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Education and Transportation in San José

Welcome to the Central Valley! San José and its metro area are the best choices for expats going to Costa Rica: You’ll enjoy a high quality of life and affordable prices. San José has different faces in different neighborhoods, though! Our guide has details.
Traffic in and around San José is not for the inexperienced.

Bilingual and International Schools

We have taken a detailed look at the Costa Rican education system in our article on living in Costa Rica. It’s safe to say that Costa Rica’s high standard of living and wealth stem to a large extent from its education. Enrolling your child in the local schools will guarantee a high-quality education and proficiency in one of the world’s most important languages.

However, the story is a different one if you consider repatriating when your offspring is old enough to go to university. The Costa Rican high school diploma might not be acknowledged or considered sufficient qualification (however high its quality standard) for entering tertiary education back home. US citizens in particular have lamented this at times.

Luckily, the San José metro area offers an abundance of bilingual and international schools of various cultural backgrounds, offering many different diplomas. Of course, the International Baccalaureate is one of them. The schools in question focus, for example, on the US, British, German, and Israeli systems.

All this comes at a price, however, it will be manageable on your expat salary. Some of the fine institutions in the area are:

Traffic Woes

First off: yes, you will be able to drive your car with your home license or international driver’s license, but only for up to 90 days. If you’re planning on staying longer, you should apply for a local one. The process is quite short and unproblematic, so you might want to get it out of the way early on.

Just like in many other expat destinations, it would probably be unwise to actively participate in traffic straight away, especially if you are an inexperienced driver. Descriptions of the Costa Rican driving style range from laid back to reckless, and pedestrians, cyclists, and animals are not a rare sight in the street. So if you absolutely need to drive a car, be alert and attentive.

Rocky Roads

Apart from the driving style, the quality and condition of the roads is your biggest enemy in traffic around San José. While the roads in the city and its metro area are paved (which you should not take for granted, as much of the country’s road network consists of dirt paths), their condition is somewhat worrisome. Expect potholes to pop up in front of you at all times, and be ready to react! Try not to drive at night if you don’t know the way to your destination well.

Also note that in order to ease traffic and reduce congestion, a license plate law was passed that bans private vehicles from metropolitan San José between 06:00 and 19:00 on weekdays, based on the last digit on their license plated and a rotation system. So if your license plate number ends in a 1 or 2, you cannot drive into San José on Mondays, those with 3 and 4 on Tuesdays, and so on.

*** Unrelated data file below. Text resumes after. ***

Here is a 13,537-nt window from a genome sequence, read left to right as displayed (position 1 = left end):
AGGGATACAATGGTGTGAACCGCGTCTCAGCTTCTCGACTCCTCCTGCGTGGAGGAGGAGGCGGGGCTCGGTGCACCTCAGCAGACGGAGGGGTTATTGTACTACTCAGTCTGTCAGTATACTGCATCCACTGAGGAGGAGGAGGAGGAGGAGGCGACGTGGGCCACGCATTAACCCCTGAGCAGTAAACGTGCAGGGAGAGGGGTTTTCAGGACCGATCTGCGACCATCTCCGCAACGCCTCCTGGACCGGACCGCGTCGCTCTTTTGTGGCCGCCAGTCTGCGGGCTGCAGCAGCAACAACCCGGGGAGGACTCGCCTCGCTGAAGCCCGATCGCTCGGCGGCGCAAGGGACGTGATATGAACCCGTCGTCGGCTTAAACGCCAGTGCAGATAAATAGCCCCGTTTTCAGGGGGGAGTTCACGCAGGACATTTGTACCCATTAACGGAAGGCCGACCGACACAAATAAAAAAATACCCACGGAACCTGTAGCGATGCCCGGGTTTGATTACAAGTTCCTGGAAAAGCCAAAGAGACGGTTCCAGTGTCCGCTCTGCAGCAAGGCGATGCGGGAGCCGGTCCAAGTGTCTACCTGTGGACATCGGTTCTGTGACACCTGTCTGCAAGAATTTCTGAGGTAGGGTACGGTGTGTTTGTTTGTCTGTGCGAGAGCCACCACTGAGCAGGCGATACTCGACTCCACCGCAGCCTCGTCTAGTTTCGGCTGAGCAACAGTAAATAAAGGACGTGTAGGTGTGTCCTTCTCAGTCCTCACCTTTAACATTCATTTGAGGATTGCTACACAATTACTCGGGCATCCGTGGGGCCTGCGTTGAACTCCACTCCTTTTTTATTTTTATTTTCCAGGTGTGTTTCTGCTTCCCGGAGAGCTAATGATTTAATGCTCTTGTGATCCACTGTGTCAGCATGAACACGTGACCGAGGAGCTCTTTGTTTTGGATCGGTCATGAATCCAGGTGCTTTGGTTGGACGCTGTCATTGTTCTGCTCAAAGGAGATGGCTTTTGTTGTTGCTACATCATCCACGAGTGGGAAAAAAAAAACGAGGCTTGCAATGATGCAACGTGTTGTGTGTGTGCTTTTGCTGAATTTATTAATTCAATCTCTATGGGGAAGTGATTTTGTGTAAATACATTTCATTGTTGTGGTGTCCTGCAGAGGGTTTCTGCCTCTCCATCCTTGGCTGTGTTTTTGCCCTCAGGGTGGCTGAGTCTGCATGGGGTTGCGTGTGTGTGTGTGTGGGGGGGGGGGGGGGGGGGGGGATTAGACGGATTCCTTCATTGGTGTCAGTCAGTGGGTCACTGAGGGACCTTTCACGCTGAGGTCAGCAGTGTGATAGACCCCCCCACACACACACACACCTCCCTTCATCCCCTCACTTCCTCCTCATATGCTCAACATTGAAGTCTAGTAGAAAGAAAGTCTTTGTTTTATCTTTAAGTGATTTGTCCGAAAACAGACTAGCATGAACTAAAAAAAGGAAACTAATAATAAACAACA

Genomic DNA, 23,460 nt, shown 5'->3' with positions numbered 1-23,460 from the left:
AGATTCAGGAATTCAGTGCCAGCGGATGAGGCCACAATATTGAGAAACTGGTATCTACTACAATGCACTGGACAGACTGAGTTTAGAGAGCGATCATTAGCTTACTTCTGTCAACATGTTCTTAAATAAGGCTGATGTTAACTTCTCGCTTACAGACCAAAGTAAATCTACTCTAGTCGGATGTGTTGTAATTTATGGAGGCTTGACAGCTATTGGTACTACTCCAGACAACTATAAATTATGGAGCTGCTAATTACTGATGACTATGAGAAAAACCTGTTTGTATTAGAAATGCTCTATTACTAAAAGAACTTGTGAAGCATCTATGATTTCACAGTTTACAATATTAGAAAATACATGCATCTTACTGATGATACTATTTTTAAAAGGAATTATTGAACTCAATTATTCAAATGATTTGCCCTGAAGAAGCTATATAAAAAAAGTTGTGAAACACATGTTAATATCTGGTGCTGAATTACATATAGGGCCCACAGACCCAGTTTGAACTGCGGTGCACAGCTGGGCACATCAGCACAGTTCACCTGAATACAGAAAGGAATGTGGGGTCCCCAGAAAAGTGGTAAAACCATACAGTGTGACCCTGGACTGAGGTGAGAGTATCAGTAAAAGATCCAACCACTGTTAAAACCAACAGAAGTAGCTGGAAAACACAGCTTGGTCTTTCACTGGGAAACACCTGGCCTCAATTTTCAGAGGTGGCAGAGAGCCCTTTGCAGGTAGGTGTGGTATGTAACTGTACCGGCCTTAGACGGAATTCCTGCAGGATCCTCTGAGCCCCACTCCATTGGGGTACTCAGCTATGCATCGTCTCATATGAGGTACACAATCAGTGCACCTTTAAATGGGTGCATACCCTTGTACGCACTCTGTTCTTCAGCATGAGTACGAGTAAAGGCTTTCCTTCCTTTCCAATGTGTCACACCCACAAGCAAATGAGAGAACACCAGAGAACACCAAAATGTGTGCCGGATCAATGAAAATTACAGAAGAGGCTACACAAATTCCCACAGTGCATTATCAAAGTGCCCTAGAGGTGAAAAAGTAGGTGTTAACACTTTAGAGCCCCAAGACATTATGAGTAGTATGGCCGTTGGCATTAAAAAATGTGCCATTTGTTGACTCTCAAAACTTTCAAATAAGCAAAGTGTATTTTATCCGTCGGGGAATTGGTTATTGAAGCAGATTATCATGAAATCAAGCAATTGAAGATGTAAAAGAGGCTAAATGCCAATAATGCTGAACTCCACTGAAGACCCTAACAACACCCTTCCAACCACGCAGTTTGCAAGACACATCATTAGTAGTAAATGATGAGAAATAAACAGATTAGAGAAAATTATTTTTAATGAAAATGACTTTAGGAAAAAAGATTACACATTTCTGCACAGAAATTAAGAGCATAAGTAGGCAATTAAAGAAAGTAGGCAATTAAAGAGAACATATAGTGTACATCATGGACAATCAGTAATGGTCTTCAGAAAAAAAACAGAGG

Of course, we’d also like to remind you of the lack of street signs — and usually, lanes and traffic lights — which we have already covered in the article on moving to Costa Rica. In short: prepare for challenges!

Other Means of Transportation

There are three alternatives to driving, and only two if reliability is an essential factor for you. The train system in Costa Rica, including suburban trains around the San José metro area, frequently goes in and out of service, and it’d be best not to count on the existence of any railway connections when you embark on your expat assignment.

Taxis are a quick way to get around the city, but make sure to take the official ones: red cars with a yellow light and an inverted yellow triangle on top. You can also find official orange taxis which operate for the airport and charge slightly more than the red taxis. Taxis are required to use the meter for calculating fares, so always insist on turning the meter on if you get into a taxi to avoid getting ripped off by the drivers. Finding taxis should be relatively easy as they can be seen almost everywhere around the city.

Living in San José also comes with the added perk of staying in the central hub of Costa Rican bus travel. You can catch buses to every part of the country from the Coca Cola station. A word of warning, though: The station is located in the red light district, which is known for petty crimes such as theft.

Additionally, the city is serviced by a variety of bus lines, which will take you across town for negligible fares. Bus stops are usually grouped into areas: Buses to a certain district or suburb all leave from the same general stop. Buses to Escazú, for example, stop north of the Coca Cola station. Each district and suburb is serviced by various lines, so try to find out which line passes by a landmark or stop near your destination.


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